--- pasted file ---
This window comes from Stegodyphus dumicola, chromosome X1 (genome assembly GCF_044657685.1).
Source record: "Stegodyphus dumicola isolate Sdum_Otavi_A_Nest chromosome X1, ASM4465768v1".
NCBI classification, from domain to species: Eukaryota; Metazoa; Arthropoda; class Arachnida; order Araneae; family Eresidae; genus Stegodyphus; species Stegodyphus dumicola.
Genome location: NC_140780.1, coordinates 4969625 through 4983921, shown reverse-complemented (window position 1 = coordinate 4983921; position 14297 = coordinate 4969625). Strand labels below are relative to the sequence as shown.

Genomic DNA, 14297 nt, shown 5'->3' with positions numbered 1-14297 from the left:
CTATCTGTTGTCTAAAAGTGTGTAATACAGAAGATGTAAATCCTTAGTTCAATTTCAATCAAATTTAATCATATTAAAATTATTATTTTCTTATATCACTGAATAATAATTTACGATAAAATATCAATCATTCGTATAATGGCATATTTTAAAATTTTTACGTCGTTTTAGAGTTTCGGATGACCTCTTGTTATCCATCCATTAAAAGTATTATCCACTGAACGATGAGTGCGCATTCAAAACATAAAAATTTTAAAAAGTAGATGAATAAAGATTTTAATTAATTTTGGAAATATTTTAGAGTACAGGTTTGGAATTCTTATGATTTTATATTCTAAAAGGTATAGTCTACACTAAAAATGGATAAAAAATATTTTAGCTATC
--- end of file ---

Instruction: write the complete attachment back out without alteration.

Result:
This window comes from Stegodyphus dumicola, chromosome X1 (genome assembly GCF_044657685.1).
Source record: "Stegodyphus dumicola isolate Sdum_Otavi_A_Nest chromosome X1, ASM4465768v1".
NCBI classification, from domain to species: Eukaryota; Metazoa; Arthropoda; class Arachnida; order Araneae; family Eresidae; genus Stegodyphus; species Stegodyphus dumicola.
Genome location: NC_140780.1, coordinates 4969625 through 4983921, shown reverse-complemented (window position 1 = coordinate 4983921; position 14297 = coordinate 4969625). Strand labels below are relative to the sequence as shown.

Genomic DNA, 14297 nt, shown 5'->3' with positions numbered 1-14297 from the left:
CTATCTGTTGTCTAAAAGTGTGTAATACAGAAGATGTAAATCCTTAGTTCAATTTCAATCAAATTTAATCATATTAAAATTATTATTTTCTTATATCACTGAATAATAATTTACGATAAAATATCAATCATTCGTATAATGGCATATTTTAAAATTTTTACGTCGTTTTAGAGTTTCGGATGACCTCTTGTTATCCATCCATTAAAAGTATTATCCACTGAACGATGAGTGCGCATTCAAAACATAAAAATTTTAAAAAGTAGATGAATAAAGATTTTAATTAATTTTGGAAATATTTTAGAGTACAGGTTTGGAATTCTTATGATTTTATATTCTAAAAGGTATAGTCTACACTAAAAATGGATAAAAAATATTTTAGCTATC